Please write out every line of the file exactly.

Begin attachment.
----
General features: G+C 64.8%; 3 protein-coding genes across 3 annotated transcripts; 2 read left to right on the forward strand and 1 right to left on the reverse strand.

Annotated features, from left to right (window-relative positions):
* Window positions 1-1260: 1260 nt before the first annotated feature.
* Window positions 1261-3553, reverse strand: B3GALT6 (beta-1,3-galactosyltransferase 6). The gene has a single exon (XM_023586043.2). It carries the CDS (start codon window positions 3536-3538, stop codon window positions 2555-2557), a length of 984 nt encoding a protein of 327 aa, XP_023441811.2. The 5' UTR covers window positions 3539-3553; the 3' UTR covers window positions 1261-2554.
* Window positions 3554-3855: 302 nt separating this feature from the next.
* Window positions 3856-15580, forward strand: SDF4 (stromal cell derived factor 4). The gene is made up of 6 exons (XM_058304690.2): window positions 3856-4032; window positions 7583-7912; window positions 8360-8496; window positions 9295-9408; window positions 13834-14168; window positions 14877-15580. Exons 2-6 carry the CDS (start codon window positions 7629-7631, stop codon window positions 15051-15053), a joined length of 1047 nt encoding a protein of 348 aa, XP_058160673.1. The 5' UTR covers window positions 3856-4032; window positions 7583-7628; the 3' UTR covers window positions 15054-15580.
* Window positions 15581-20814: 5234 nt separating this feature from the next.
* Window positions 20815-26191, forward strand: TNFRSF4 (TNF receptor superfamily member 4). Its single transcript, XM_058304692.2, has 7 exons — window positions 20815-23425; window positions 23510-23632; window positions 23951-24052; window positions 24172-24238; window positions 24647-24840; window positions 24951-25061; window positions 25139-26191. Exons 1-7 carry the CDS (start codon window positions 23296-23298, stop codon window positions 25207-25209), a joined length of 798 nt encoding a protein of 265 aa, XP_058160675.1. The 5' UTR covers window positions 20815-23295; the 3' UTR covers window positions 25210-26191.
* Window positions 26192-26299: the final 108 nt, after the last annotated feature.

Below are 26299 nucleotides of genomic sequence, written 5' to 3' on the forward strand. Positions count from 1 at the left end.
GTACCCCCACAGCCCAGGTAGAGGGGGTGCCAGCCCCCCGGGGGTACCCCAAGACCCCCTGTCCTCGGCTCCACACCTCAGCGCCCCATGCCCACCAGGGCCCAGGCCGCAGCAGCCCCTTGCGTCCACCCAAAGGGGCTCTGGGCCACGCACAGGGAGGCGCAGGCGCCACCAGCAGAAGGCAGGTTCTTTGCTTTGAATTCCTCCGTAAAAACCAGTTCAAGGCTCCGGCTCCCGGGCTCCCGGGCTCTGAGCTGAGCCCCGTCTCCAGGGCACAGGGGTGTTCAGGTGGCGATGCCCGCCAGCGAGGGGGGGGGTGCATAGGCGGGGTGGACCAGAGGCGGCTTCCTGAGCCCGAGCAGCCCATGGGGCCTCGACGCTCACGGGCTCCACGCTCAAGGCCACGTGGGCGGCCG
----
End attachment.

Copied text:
General features: G+C 64.8%; 3 protein-coding genes across 3 annotated transcripts; 2 read left to right on the forward strand and 1 right to left on the reverse strand.

Annotated features, from left to right (window-relative positions):
* Window positions 1-1260: 1260 nt before the first annotated feature.
* Window positions 1261-3553, reverse strand: B3GALT6 (beta-1,3-galactosyltransferase 6). The gene has a single exon (XM_023586043.2). It carries the CDS (start codon window positions 3536-3538, stop codon window positions 2555-2557), a length of 984 nt encoding a protein of 327 aa, XP_023441811.2. The 5' UTR covers window positions 3539-3553; the 3' UTR covers window positions 1261-2554.
* Window positions 3554-3855: 302 nt separating this feature from the next.
* Window positions 3856-15580, forward strand: SDF4 (stromal cell derived factor 4). The gene is made up of 6 exons (XM_058304690.2): window positions 3856-4032; window positions 7583-7912; window positions 8360-8496; window positions 9295-9408; window positions 13834-14168; window positions 14877-15580. Exons 2-6 carry the CDS (start codon window positions 7629-7631, stop codon window positions 15051-15053), a joined length of 1047 nt encoding a protein of 348 aa, XP_058160673.1. The 5' UTR covers window positions 3856-4032; window positions 7583-7628; the 3' UTR covers window positions 15054-15580.
* Window positions 15581-20814: 5234 nt separating this feature from the next.
* Window positions 20815-26191, forward strand: TNFRSF4 (TNF receptor superfamily member 4). Its single transcript, XM_058304692.2, has 7 exons — window positions 20815-23425; window positions 23510-23632; window positions 23951-24052; window positions 24172-24238; window positions 24647-24840; window positions 24951-25061; window positions 25139-26191. Exons 1-7 carry the CDS (start codon window positions 23296-23298, stop codon window positions 25207-25209), a joined length of 798 nt encoding a protein of 265 aa, XP_058160675.1. The 5' UTR covers window positions 20815-23295; the 3' UTR covers window positions 25210-26191.
* Window positions 26192-26299: the final 108 nt, after the last annotated feature.

Below are 26299 nucleotides of genomic sequence, written 5' to 3' on the forward strand. Positions count from 1 at the left end.
GTACCCCCACAGCCCAGGTAGAGGGGGTGCCAGCCCCCCGGGGGTACCCCAAGACCCCCTGTCCTCGGCTCCACACCTCAGCGCCCCATGCCCACCAGGGCCCAGGCCGCAGCAGCCCCTTGCGTCCACCCAAAGGGGCTCTGGGCCACGCACAGGGAGGCGCAGGCGCCACCAGCAGAAGGCAGGTTCTTTGCTTTGAATTCCTCCGTAAAAACCAGTTCAAGGCTCCGGCTCCCGGGCTCCCGGGCTCTGAGCTGAGCCCCGTCTCCAGGGCACAGGGGTGTTCAGGTGGCGATGCCCGCCAGCGAGGGGGGGGGTGCATAGGCGGGGTGGACCAGAGGCGGCTTCCTGAGCCCGAGCAGCCCATGGGGCCTCGACGCTCACGGGCTCCACGCTCAAGGCCACGTGGGCGGCCG